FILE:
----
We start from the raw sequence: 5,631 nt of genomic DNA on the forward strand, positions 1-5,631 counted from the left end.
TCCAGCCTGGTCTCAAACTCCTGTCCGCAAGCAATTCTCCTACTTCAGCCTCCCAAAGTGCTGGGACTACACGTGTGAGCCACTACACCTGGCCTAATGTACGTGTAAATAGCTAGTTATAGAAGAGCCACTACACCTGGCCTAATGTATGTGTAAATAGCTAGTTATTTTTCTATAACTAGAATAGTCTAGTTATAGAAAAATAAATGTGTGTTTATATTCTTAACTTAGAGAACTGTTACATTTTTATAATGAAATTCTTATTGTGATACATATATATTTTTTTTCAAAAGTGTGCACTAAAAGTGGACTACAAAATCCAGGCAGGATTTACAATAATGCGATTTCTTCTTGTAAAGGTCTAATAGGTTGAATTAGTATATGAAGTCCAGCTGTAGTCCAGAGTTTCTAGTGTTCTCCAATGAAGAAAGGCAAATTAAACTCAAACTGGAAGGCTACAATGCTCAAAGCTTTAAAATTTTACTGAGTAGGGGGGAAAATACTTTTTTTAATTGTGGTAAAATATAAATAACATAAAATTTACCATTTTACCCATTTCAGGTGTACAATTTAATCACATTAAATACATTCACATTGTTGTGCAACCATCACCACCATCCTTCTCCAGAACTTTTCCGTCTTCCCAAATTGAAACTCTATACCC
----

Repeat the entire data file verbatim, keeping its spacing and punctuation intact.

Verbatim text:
We start from the raw sequence: 5,631 nt of genomic DNA on the forward strand, positions 1-5,631 counted from the left end.
TCCAGCCTGGTCTCAAACTCCTGTCCGCAAGCAATTCTCCTACTTCAGCCTCCCAAAGTGCTGGGACTACACGTGTGAGCCACTACACCTGGCCTAATGTACGTGTAAATAGCTAGTTATAGAAGAGCCACTACACCTGGCCTAATGTATGTGTAAATAGCTAGTTATTTTTCTATAACTAGAATAGTCTAGTTATAGAAAAATAAATGTGTGTTTATATTCTTAACTTAGAGAACTGTTACATTTTTATAATGAAATTCTTATTGTGATACATATATATTTTTTTTCAAAAGTGTGCACTAAAAGTGGACTACAAAATCCAGGCAGGATTTACAATAATGCGATTTCTTCTTGTAAAGGTCTAATAGGTTGAATTAGTATATGAAGTCCAGCTGTAGTCCAGAGTTTCTAGTGTTCTCCAATGAAGAAAGGCAAATTAAACTCAAACTGGAAGGCTACAATGCTCAAAGCTTTAAAATTTTACTGAGTAGGGGGGAAAATACTTTTTTTAATTGTGGTAAAATATAAATAACATAAAATTTACCATTTTACCCATTTCAGGTGTACAATTTAATCACATTAAATACATTCACATTGTTGTGCAACCATCACCACCATCCTTCTCCAGAACTTTTCCGTCTTCCCAAATTGAAACTCTATACCC